Role and Capabilities of a Market Maker

During the specified period of the trading session (American, Asian-Pacific, European), the market makers must continuously maintain two-way futures quotes, observing the minimum volume of own orders agreed with the exchange and the spread between bid-ask quotes (widening of spread for periods of increased volatility is possible). As counterparties to each transaction in terms of pricing, market makers must take the opposite side of your trade. In other words, whenever you sell, they must buy from you, and vice versa.

IMPORTANT.

Why do market makers act as counterparties for most orders, but not for all? The rest of the transactions may temporarily be accumulated by other market participants, both with speculators and hedgers; however, over time, all open positions will pass on to market makers, when one of the parties of a transaction, in which the market maker does not participate, decides to close the position.

 

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7 thoughts on “Role and Capabilities of a Market Maker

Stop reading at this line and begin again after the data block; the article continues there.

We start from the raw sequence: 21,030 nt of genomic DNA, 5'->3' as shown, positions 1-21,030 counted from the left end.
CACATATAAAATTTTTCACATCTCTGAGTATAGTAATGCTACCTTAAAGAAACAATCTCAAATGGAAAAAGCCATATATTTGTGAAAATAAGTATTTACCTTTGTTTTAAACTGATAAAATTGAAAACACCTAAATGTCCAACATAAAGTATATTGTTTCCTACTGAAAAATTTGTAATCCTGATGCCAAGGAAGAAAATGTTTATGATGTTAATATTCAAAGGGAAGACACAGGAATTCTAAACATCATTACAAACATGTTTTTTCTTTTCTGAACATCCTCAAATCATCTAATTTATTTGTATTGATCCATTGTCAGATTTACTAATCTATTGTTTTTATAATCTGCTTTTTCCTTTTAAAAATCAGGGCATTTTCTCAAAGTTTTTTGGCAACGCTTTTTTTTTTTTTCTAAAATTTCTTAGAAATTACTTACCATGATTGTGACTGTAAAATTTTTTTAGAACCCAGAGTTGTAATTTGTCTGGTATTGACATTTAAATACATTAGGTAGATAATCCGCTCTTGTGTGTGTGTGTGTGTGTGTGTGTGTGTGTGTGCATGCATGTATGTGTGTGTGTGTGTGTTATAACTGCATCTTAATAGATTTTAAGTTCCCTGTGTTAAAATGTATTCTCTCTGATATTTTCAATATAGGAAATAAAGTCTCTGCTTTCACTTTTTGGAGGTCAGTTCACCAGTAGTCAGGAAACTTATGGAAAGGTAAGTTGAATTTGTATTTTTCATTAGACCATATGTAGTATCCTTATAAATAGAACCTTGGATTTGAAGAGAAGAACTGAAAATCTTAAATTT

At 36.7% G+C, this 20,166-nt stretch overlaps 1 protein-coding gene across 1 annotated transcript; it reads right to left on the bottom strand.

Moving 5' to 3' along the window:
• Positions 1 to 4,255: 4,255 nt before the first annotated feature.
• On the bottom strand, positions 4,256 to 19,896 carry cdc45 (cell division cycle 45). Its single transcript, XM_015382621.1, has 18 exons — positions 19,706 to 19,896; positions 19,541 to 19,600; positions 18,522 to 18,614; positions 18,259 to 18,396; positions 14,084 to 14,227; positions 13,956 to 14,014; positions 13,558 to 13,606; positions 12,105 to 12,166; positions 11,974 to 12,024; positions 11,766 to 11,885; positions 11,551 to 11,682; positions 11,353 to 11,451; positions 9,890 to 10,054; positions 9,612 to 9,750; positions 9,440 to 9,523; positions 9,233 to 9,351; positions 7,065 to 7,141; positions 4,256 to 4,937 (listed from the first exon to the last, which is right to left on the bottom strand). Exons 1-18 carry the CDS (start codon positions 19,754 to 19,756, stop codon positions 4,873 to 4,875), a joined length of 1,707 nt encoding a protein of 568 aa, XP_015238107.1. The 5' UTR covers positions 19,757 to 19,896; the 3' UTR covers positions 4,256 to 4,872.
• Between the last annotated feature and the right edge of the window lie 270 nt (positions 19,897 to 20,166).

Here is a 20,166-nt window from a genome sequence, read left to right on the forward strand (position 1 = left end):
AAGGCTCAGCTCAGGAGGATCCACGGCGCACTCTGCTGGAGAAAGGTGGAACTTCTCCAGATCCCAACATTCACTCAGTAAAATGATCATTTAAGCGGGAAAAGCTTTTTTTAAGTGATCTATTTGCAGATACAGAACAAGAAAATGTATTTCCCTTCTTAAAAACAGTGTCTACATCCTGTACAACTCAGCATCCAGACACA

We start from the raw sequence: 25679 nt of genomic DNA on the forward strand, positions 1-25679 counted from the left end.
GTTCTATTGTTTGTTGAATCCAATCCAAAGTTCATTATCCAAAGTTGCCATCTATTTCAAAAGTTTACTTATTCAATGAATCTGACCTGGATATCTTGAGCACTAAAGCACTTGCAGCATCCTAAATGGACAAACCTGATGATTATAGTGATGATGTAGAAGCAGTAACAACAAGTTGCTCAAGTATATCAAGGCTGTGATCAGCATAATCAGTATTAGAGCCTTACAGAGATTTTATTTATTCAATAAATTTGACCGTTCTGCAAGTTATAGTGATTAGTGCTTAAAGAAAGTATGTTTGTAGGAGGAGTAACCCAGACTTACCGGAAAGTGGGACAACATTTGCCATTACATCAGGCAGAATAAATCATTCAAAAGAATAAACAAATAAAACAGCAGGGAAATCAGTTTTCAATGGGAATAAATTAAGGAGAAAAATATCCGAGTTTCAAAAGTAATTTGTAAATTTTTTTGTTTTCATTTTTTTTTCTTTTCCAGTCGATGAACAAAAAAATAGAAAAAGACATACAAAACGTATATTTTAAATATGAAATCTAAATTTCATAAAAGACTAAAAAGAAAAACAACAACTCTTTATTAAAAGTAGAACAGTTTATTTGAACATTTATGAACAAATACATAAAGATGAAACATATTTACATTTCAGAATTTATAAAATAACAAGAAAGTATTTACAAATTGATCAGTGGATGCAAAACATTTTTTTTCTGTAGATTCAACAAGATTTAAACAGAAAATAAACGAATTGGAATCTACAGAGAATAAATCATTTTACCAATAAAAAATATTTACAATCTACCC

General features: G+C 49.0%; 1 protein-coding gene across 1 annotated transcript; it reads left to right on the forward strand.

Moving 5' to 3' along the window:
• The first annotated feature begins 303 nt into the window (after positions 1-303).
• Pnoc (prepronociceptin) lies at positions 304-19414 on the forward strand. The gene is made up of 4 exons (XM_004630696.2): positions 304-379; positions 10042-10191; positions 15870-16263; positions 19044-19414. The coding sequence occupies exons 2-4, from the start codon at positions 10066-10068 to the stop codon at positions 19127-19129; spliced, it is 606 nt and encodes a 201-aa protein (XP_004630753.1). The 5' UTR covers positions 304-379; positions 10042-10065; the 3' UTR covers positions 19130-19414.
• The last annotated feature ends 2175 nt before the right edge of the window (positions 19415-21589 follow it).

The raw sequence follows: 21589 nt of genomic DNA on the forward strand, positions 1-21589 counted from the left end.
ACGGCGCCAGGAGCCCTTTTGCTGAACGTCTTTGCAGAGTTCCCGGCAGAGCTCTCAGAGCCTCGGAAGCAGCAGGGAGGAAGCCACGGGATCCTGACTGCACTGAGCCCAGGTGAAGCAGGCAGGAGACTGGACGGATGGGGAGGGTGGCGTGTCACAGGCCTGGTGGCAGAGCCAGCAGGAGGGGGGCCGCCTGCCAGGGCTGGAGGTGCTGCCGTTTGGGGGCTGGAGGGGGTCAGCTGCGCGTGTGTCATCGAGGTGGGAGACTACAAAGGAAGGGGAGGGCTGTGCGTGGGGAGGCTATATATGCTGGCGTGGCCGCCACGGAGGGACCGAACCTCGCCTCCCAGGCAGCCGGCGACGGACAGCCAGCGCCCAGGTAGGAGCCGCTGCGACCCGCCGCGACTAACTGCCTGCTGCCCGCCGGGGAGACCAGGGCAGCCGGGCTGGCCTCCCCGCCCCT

1. Is there a limit placed on the number of market makers in a particular security or segment of the market. If such a limit exists, how is it determined?

  2. The market maker in general adds to the stability, liquidity and transparency (i.e. price discovery mechanism) of financial markets and is therefor a desirable participant in emerging markets.

  3. In summary, market makers do two things:
     First, they are required to make a market in a stock by buying and selling from their own inventory, when public orders to buy or sell the stock are absent.
     Second, they may keep the market book of orders, consisting of limit orders to buy and sell, as well as stop orders placed by the general market participants

  4. Fundamentals are ubiquitous and dynamic. There is no way to isolate each and every pertinent fact in order to construct a clear fundamental snapshot of a market at a specific moment in time.

  5. Market liquidity is likely to be asymmetrical in that it is high in a bull market, but may be very thin in a bear market, or the majority of market participants may all favour buying or selling at the same time.

  6. The market maker looks to get paid by receiving a premium from the market taker in return for providing constant liquidity.

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